HARTFORD, Conn. — Tennessee contained Connecticut star Kemba Walker on Saturday afternoon, but the Vols couldn’t overcome their own offensive inconsistencies.
The No.8-ranked Huskies scored a 72-61 men’s basketball victory over Tennessee before a sellout crowd of 16,294 at the XL Center, with Walker scoring a season-low 16 points on 6-of-17 shooting.
UConn improved to 16-2 this season and 7-0 in the downtown Hartford arena, spoiling Bruce Pearl’s return to the UT bench.
“I’ve had four nightmare situations, and I have four more coming up,’’ said Pearl, who has served four games of his eight-game suspension from coaching in SEC games. “It was good to get back, and it was fun to be in the game for a while and have some affect on the game.’’
Melvin Goins starred for the Vols, leading UT (12-7) with 15 points while pulling down six rebounds and dishing out five assists.
Goins also served as the primary defender on Walker, who entered the game second in the nation in scoring averaging 25.5 points per game.
“Walker is a guy who likes to play in space,’’ Goins said. “I tried to crowd him and make him uncomfortable, and I think that bothered him.’’
Goins also annoyed UConn with his offense; his drive at the 9:27 mark of the first half capped a 7-0 UT run and gave the Vols their largest lead of the game at 19-11.
“Coming out I thought we looked like ourselves, like the team that beat Villanova and Pitt,’’ Pearl said. “We carried the momentum of our wins over Vanderbilt and Georgia into the first half.’’
But not through the first half.
The Huskies went on a 7-0 run that started when Walker scored his first point of the game from the foul line at the 5:23 mark.
UConn center Alex Oriakhi, who finished with 12 points, 10 rebounds and three steals, capped the run with a tip-in that tied the game at 24-24 with 3:32 left in the half.
Whatever momentum the Vols had remaining vanished at the end of the half when Walker buried a 3-pointer just before the buzzer to give the Huskies a 32-31 halftime edge.
“That was a big shot for them,’’ Goins said, “but we battled back.’’
The Vols, however, never reclaimed the lead.
The Huskies scored the first five points of the second half, and the closest UT could get after that came when Goins hit a jumper with 8:33 left to cut UConn’s lead to 52-51.
The Huskies went on a 7-0 tear from there, capped by another Oriakhi basket inside after Hopson let a rebound slip through his fingers.
It was that kind of day for Hopson, who had five of the Vols’ 12 turnovers while struggling to guard Huskies freshman Jeremy Lamb (16 points, five rebounds).
“We’re inconsistent because our best player, Scotty Hopson, is inconsistent,’’ Pearl said. “It’s not about his effort, his attitude or ability. He’s a great kid, but he’s just had some tough performances.’’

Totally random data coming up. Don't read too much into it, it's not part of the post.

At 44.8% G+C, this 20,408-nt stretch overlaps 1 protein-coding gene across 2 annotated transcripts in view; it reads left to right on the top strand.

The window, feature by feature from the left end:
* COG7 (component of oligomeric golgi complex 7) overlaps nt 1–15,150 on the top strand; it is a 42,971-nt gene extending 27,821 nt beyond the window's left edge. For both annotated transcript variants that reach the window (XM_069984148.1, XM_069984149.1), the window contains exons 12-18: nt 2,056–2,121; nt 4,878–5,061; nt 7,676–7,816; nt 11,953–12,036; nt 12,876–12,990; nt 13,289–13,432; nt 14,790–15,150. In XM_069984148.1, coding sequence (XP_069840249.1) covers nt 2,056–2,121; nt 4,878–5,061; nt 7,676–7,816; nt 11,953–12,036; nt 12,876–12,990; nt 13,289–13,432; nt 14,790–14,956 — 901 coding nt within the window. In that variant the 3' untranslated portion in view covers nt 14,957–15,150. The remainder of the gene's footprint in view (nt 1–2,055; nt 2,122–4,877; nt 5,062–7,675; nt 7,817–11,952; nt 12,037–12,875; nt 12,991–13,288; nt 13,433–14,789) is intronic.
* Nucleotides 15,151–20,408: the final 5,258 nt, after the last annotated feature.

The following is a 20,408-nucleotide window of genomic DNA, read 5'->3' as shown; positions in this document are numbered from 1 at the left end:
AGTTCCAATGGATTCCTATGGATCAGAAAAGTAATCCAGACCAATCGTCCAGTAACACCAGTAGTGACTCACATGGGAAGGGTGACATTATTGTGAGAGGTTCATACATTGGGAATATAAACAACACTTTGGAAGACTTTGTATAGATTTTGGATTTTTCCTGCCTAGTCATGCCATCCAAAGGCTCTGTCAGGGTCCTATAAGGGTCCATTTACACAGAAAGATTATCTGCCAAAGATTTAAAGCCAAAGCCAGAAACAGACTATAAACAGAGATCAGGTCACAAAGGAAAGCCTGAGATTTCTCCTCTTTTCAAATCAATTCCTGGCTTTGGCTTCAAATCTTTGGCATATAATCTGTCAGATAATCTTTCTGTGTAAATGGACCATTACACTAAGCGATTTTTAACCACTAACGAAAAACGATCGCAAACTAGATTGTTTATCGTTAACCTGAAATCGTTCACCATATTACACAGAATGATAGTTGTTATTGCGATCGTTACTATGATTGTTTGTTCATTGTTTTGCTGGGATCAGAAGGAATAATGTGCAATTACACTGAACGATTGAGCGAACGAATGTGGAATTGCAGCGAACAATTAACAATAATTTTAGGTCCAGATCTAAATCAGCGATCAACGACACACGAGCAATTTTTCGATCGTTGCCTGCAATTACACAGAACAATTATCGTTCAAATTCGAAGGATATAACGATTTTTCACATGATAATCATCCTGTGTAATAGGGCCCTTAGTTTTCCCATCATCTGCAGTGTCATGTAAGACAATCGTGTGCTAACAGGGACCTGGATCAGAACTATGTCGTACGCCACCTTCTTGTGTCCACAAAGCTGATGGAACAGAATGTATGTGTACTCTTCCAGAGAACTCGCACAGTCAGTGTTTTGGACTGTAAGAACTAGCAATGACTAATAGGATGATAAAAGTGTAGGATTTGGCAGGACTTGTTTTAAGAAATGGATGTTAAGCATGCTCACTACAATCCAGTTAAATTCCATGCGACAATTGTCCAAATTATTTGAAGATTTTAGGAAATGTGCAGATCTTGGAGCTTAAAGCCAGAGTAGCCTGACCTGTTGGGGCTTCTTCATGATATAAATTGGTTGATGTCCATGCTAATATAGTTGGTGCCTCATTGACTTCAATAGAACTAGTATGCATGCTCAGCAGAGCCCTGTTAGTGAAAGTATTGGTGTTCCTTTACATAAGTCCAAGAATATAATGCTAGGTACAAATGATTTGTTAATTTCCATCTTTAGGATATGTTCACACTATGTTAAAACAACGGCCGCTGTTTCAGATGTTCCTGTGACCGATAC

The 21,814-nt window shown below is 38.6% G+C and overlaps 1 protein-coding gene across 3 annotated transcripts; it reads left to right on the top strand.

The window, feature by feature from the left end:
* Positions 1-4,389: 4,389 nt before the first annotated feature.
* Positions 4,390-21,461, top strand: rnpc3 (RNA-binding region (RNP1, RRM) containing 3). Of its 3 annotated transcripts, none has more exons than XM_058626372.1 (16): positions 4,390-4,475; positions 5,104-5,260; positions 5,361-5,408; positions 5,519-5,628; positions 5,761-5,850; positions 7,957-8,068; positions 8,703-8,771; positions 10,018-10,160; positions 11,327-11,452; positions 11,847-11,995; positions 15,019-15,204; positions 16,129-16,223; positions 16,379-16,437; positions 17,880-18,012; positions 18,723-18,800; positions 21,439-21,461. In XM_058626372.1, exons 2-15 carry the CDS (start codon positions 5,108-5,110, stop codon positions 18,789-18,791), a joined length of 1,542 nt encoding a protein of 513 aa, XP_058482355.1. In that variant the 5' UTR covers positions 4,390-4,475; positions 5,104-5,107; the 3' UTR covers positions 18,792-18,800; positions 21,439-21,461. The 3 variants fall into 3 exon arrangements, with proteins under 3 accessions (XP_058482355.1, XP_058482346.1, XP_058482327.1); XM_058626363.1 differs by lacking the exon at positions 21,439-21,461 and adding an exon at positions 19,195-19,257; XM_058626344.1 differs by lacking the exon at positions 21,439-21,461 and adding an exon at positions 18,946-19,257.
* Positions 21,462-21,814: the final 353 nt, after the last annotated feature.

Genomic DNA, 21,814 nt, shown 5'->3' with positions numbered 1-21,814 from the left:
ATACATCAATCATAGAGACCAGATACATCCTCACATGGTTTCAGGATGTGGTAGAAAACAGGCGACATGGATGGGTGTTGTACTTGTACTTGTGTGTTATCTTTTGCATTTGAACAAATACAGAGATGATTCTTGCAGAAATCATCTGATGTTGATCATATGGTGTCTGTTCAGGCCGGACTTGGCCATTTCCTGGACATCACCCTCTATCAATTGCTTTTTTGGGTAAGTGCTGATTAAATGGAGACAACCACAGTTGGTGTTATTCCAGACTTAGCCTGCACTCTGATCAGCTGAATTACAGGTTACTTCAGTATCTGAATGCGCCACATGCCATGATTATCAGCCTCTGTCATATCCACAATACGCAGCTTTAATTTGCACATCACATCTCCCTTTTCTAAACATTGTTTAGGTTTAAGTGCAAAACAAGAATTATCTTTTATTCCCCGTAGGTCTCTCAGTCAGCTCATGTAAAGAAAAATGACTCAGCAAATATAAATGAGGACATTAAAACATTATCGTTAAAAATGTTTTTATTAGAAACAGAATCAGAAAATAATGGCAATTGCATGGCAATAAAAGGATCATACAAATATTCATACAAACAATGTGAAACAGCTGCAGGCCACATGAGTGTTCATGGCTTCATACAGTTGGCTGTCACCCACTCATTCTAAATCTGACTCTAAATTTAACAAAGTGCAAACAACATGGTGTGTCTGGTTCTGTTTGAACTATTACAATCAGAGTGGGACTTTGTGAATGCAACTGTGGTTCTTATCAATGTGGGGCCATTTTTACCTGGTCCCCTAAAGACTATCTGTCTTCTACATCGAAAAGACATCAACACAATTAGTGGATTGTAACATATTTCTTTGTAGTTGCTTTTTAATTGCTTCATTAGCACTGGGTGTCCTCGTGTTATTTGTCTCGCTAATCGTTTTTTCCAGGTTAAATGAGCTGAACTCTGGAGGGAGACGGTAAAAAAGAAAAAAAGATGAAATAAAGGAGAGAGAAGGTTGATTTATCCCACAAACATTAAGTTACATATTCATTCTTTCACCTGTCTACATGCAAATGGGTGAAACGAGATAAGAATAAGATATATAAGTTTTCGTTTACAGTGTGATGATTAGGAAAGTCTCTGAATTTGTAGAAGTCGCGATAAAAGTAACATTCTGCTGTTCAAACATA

Hopson, 5-of-13 shooting, wasn’t alone in his struggles: Cameron Tatum was 2-of-7 shooting and Trae Golden and Skylar McBee were a combined 0-for-5 from the field in 18 minutes.
Tobias Harris, who was 4-of-10 shooting with five rebounds, was visibly upset after the loss.
“We let this game slip away from us,’’ Harris said. “We’re probably the best 12-7 team in the nation . . . we’ve lost a lot of games we shouldn’t have lost.’’
Pearl let the Vols know he was upset with them in the post-game locker room.
“He just said we got out-rebounded and out-hustled, and those are things we can control,’’ Harris said. “A lot of our turnovers were unforced.’’
Pearl pointed out UConn scored 24 points off UT’s 12 turnovers, while the Vols got 14 off the Huskies’ 12 turnovers.
“That’s 10 points, and then you look at the score,’’ Pearl said. “We could be 3-0 against the Big East if not for some careless turnovers, offensive rebounds and inconsistent play.’’
UConn coach Jim Calhoun said his team had something to do with the Tennessee’s performance.
“Out of the 18 games we’ve played, it was far and away the best team effort against a quality opponent,’’ said Calhoun, whose Huskies also have non-conference wins over Michigan State, Texas and Kentucky. “I don’t think it’s even close.’’
UT played without reserve wings Renaldo Woolridge and Jordan McRae.
Woolridge re-aggravated an ankle injury and didn’t dress, and McRae was suspended indefinitely for what Pearl called a “violation of team conduct.’’
The Vols (2-2 in the SEC) return to action at 8 p.m. Wednesday at Thompson-Boling Arena when they play host to LSU (10-9, 2-2).
“I’m confident we’ll stay in the SEC race and be competitive,’’ said Pearl, whose first game back coaching in an SEC game is Feb. 8 at Kentucky.
“I think we can beat anyone in the country, but we’ve been inconsistent. It’s something we can still fix.’’